A Child's Yankee Christmas in Connecticut
by Andy Lang
On the first Christmas in New England, Indians arrived at the doors of the Pilgrims’ rustic meeting house bearing barrels of a spiritous liquor distilled from cranberries and pine needles. They found the church doors locked, and the entire community huddled inside their homes. Christmas, their ministers had told them, was a “paganish Mummerie of indecent Revells and the Werke of Antichrist, fit only for the deluded Hereticks of the Romish Persuasion.” So the Pilgrims spent the entire day reading their Bibles and petitioning God to cast the Pope of Rome into the Lake of Fire. Disappointed, the Indians returned to their villages, opened their gifts and drank toasts to the Corn God.
It was not a propitious beginning for a region whose Christmas traditions were later immortalized by Bing Crosby and the legions of New Yorkers who swarmed every December into towns and villages across Connecticut to experience an “authentic New England Christmas.” But by the end of the 1600s, the Puritans had reluctantly legalized the holiday, and an American classic was born.
Superficially, the traditional Christmas in New England resembled the familiar holiday celebrated everywhere in North America. But in fact, its customs had a radically different origin in the unique social and religious history of the region. Although today Christmas has been commercialized in New England as everywhere else, I still remember from my childhood in the 1950s the somewhat eccentric but heart-warming family rituals of a real “Yankee Christmas in Connecticut.” As a high school student, while these memories were still fresh, I wrote the following prize-winning essay for the Future Patriotic Journalists contest sponsored by the Legion of Sons of Veterans of Elective Foreign Surgery.
We children always knew Christmas was near when our teachers released us early from school one crisp December day and led us to the village green where we were allowed to paint the faces of the prisoners shackled in the community's stocks. Before long, the lawn between the Meeting House and the Grange was a magical landscape of bright colors!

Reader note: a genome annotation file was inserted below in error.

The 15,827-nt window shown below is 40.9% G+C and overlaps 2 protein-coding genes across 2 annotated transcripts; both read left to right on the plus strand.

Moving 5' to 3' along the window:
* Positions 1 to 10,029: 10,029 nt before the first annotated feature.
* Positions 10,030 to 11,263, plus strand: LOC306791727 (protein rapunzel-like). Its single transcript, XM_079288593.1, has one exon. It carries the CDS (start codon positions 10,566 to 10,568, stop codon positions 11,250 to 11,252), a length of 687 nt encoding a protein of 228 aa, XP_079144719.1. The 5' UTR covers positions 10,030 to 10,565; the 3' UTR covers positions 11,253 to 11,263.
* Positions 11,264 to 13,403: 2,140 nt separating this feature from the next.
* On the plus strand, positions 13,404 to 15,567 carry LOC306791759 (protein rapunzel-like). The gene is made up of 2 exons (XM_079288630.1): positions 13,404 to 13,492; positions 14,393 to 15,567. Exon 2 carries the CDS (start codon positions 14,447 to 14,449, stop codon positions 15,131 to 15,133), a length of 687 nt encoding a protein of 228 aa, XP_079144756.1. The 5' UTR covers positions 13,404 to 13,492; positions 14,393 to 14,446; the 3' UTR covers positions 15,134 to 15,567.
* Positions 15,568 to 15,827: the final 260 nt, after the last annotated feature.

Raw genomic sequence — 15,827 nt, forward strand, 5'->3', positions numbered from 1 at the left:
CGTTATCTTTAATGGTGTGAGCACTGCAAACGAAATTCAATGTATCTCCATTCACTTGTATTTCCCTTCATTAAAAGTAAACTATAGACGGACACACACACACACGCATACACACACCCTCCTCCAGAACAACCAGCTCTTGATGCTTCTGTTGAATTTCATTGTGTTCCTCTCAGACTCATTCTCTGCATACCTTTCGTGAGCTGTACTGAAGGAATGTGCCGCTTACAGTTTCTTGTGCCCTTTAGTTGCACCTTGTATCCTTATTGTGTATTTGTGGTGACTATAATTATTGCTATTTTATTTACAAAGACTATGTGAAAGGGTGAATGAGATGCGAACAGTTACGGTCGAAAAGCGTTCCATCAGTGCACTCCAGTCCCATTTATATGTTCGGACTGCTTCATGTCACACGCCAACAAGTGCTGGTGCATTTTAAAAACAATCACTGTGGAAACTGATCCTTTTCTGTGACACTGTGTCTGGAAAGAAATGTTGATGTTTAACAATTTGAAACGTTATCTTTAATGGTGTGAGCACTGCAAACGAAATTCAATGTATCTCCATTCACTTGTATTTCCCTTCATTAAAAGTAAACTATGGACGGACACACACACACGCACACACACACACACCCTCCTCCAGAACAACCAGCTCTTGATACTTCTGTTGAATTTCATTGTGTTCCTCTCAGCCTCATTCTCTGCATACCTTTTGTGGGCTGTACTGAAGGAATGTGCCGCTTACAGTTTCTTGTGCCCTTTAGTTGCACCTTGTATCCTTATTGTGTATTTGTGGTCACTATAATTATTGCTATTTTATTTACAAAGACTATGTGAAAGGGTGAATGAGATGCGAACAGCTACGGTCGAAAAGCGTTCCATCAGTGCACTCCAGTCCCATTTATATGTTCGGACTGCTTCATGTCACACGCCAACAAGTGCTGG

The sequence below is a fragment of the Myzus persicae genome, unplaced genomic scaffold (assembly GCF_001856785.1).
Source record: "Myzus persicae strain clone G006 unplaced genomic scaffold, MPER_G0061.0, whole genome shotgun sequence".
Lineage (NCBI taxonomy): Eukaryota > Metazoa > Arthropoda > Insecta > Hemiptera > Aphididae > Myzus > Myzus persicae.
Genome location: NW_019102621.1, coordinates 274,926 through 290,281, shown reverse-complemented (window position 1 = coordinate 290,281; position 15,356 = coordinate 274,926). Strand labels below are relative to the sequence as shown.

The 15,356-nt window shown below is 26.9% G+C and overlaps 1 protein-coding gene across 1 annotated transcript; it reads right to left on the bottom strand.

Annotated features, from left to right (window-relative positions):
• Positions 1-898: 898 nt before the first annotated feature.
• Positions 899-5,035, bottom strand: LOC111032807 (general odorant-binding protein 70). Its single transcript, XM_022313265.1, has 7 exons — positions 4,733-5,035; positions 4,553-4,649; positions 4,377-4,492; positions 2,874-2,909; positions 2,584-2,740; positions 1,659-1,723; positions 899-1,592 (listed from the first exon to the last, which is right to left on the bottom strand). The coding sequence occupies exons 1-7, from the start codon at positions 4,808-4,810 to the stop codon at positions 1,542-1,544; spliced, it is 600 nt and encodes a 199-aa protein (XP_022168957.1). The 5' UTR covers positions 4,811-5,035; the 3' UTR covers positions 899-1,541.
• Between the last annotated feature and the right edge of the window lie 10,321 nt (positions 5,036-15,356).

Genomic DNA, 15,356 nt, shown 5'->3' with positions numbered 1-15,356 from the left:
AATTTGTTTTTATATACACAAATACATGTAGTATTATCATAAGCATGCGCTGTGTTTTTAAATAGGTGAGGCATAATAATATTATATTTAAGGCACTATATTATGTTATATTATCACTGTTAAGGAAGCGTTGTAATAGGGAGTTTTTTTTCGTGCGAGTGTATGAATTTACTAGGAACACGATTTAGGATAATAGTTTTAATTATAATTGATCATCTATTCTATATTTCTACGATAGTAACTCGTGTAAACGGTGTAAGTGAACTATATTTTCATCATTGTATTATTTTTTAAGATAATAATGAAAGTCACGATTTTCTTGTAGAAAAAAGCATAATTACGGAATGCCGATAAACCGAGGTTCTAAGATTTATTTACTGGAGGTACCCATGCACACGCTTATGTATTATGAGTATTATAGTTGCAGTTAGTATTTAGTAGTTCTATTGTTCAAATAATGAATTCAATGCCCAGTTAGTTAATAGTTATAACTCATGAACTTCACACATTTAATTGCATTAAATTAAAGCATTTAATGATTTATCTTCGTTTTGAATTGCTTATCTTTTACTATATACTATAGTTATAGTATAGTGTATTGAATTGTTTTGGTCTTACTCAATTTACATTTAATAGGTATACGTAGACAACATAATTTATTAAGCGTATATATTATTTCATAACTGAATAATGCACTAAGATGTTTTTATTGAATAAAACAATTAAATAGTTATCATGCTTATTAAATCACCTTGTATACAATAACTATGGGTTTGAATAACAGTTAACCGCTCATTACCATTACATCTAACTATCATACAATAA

But this was not the only splash of Christmas color: in fact, every fir tree was decorated with bright red ornaments, all resembling the letter “A.” The origin of this custom may surprise you. You see, the day before Christmas was the only day of the year when the Women Caught in Adultery, who had been banished to the wilderness, were allowed to return. Before they passed through the village gates, however, they were required to hang their scarlet letters on nearby trees—the first “Christmas trees” in New England. The Adulterous Women then were led in procession to the Meeting House where the minister harangued them for several hours about the Lake of Fire.
As Christmas Eve approached, the children of the village looked forward to one of our favorite customs of the season: the Winnowing of the Wiccans. (The tradition was originally called the Winnowing of the Witches, but the gender-inclusive term was substituted after passage of the Equal Repression Amendment by Connecticut’s General Assembly.)
Suspected wiccans (usually anybody who had a cat) were thrown into the river to determine their guilt or innocence. If they floated, they were proven to be servants of the devil and were summarily banished into the wilderness. But if they sank beneath the frigid waters, they were exonerated, and a special prayer was said in their memory. Our parents indulgently allowed us to jeer at the accused: this was the origin of the expression “Christmas Jeer.”
You can hardly imagine the excitement we children felt as we woke early on Christmas morn. Like children anywhere else, we rushed downstairs to see what was lying beneath the Christmas tree! Now, Christmas gift-giving in New England was a very different concept than in the rest of the country. That was primarily because we didn’t have a “Santa Claus.” Our minister told us that “Santa” was “an irreverent Invention of the deluded Dutch” inspired by “the fleshly Flummery of New Amsterdam.” But we didn’t feel deprived, because we had something much better: “Rant o’ Flaws.”